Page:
Chapter 14 - Cardiovascular Training Methods

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Chapter Objectives:

  • Give relevant recommendations for cardiovascular activities. These include hydration, clothing, footwear, and warm-up and cool-down activities.
  • Give Advice for proper exercise techniques on machines.
  • Be able to teach people safe participation in group classes.
  • Give clients compatible cardiovascular activities for their preferences and abilities.

Safe Participation

Hydration

Water is about 60% of body mass and it is used to regulate body temperature. It is a solvent for minerals, amino acids, glucose, and vitamins. It also serves to lubricate and cushion the body’s joints.

During high-intensity exercise in hot environments, we can lose as much as 2 – 4 quarts of water every hour.

The digestive system can use and absorb 1 quart of water every hour.

When exercising for less than an hour, water is the main drink recommendation, but when exceeding that hour, we should look to sports drinks to restore both water and other important things lost with exercise. Your goal should be to replace the water lost with exercise, or if that is not possible, replace as much as you can while exercising and then reach that pre-exercise level later after stopping exercise.

Clothing and Footwear

It is important to wear comfortable and loose-fitting clothing when doing an aerobic activity so we can easily move.

Shoes should provide good cushion, stability, and comfort for the wearer while also maintaining flexibility. 

Running shoes should be replaced every 300 – 500 miles or every 6 months. 

A Podiatrist can run a biomechanics analysis and recommend the best footwear for you.

Warmup and cool down

Both warmups and cooldowns help the cardiovascular and musculoskeletal systems adjust to the workload. 

If the exercise has you going to a targeted heart rate, then you should have a 5 – 15 minute warm-up to increase the heart rate gradually. 

Exercise Frequency, Intensity, and Duration

  • Frequency: 2 – 5 sessions per week.
  • Intensity: 50 – 85% HRR.
  • Duration: 20 – 60 minutes.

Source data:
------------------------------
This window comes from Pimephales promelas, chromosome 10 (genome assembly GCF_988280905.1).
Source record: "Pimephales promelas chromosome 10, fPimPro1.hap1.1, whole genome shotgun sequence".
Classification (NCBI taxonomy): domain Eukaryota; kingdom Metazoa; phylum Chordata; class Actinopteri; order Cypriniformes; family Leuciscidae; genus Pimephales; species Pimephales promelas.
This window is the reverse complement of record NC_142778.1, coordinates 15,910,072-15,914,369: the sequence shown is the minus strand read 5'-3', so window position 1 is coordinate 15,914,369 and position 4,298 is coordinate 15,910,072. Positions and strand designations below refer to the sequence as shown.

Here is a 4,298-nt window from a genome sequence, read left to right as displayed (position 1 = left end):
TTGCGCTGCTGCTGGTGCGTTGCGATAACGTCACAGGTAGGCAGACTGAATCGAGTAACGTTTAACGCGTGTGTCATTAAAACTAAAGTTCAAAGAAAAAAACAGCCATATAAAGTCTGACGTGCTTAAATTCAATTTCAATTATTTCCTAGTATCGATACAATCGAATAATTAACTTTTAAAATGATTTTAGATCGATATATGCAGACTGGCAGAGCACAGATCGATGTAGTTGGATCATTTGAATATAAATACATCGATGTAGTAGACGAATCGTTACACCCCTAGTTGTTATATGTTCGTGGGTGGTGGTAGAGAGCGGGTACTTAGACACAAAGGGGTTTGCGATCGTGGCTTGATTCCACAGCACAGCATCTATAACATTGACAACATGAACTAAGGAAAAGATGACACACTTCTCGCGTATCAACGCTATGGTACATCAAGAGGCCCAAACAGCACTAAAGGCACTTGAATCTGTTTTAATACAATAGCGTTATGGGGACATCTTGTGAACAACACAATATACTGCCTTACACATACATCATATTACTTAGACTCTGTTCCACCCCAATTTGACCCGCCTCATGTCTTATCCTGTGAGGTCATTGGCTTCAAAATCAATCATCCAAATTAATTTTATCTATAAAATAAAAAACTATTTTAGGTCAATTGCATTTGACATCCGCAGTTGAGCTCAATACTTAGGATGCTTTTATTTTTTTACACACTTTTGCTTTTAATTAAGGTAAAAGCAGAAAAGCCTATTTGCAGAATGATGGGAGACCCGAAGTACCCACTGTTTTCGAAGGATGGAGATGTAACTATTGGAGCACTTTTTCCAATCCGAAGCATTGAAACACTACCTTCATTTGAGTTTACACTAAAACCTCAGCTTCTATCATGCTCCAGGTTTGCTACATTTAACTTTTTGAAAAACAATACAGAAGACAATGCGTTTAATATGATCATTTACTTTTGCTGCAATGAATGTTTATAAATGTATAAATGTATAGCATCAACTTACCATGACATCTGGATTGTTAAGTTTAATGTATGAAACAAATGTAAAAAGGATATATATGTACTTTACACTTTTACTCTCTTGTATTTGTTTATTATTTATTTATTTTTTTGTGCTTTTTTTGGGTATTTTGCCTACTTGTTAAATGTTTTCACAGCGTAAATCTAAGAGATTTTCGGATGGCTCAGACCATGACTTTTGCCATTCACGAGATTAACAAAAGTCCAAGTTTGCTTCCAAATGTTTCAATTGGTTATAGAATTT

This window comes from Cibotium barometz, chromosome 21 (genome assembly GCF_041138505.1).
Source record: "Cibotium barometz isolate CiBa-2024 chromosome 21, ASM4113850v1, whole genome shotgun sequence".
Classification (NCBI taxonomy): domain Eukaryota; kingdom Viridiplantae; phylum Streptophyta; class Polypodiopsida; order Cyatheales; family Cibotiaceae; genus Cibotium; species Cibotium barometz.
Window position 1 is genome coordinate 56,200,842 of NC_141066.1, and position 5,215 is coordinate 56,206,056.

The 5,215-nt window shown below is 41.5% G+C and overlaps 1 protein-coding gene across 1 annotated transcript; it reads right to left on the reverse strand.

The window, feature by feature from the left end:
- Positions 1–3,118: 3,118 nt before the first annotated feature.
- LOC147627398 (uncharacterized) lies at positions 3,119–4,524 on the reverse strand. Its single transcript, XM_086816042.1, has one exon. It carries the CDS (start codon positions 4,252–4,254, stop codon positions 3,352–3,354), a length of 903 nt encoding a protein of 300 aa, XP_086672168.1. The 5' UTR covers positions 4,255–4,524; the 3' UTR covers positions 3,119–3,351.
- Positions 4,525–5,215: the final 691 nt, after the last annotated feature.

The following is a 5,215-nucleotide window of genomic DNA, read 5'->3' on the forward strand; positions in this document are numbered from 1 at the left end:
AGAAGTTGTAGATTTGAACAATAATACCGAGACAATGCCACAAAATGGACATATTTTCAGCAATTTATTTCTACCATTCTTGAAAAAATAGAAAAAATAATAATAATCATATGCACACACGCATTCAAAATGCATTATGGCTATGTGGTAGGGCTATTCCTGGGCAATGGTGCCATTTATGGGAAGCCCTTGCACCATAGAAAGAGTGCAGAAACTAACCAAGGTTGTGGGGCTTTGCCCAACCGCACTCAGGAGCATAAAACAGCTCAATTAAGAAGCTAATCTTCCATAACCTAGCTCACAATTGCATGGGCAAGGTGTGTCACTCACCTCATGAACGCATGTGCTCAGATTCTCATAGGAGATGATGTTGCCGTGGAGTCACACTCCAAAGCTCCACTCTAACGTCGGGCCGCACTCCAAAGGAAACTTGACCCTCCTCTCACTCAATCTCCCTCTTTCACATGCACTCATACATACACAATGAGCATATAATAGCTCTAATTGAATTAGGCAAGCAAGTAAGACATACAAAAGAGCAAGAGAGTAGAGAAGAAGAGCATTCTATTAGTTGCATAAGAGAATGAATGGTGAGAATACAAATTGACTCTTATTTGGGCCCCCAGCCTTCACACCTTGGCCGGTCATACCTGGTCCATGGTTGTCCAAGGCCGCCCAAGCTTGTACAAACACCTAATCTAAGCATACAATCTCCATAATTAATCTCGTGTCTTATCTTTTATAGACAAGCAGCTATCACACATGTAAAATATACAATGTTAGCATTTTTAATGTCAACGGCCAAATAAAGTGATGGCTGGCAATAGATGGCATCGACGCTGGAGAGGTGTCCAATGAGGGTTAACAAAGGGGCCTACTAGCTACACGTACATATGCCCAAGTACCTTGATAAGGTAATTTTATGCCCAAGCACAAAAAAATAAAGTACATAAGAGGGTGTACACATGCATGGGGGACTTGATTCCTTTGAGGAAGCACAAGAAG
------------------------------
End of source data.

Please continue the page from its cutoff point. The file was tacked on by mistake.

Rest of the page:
Proper Breathing Technique

You don’t have to be without breath the whole time to have cardio benefits. 

Breathing needs to be relaxed and regular. Generally, you should be able to handle a conversation without too much time spent trying to breathe.

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These are not true for sprint and interval training.

Exercise Program Variation

Bringing in new exercises will require decreases in intensity. 

Clients should acclimate to new training types as they are introduced to them and then increase.

Training on Cardiovascular Machines

Treadmill

The main muscles used are the quadriceps, hamstrings, gluteals, iliopsoas, tibialis anterior, gastrocnemius, and soleus.

Steeping on the Belt

Tell the client to hold on to the handrails and straddle the belt. Turn the treadmill on and then set the speed to begin 1 mph. The client should step with one foot and then begin walking.

If unsure about balance at any time, they should hold the handrail until they feel comfortable.

Advise clients to stay toward the front of the treadmill.

Treadmill Running

Clients will find treadmill running easier than running outside due to there not being air resistance. 

Offset the difference by placing the treadmill at a 1% grade.

Stair Climber

The main muscles used are the quadriceps, hamstrings, gluteals, erector spinae, gastrocnemius, and soleus.

Body position

The client should face the pedals and step forward onto them. 

Facing outputs the client at risk for injury.

Hip movement is beneficial to effectively working out on the climber, but not too excessive.

Range of Movement

Moving between 4 – 8 inches at a time is most appropriate. 

Anything else will not target the intended muscles properly.

Stepping Speed

43 – 95 steps per minute are the general step ranges. 

The client should be comfortable before demanding more speed.

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Elliptical Trainer

The main muscles used are the quadriceps, hamstrings, gluteals, iliopsoas, tibialis anterior, gastrocnemius, and soleus.

Foot Placement and Handrail Usage

The entire foot must always contact the pedal surface unless the machine needs the heel to lift.

Body Position and Knee Placement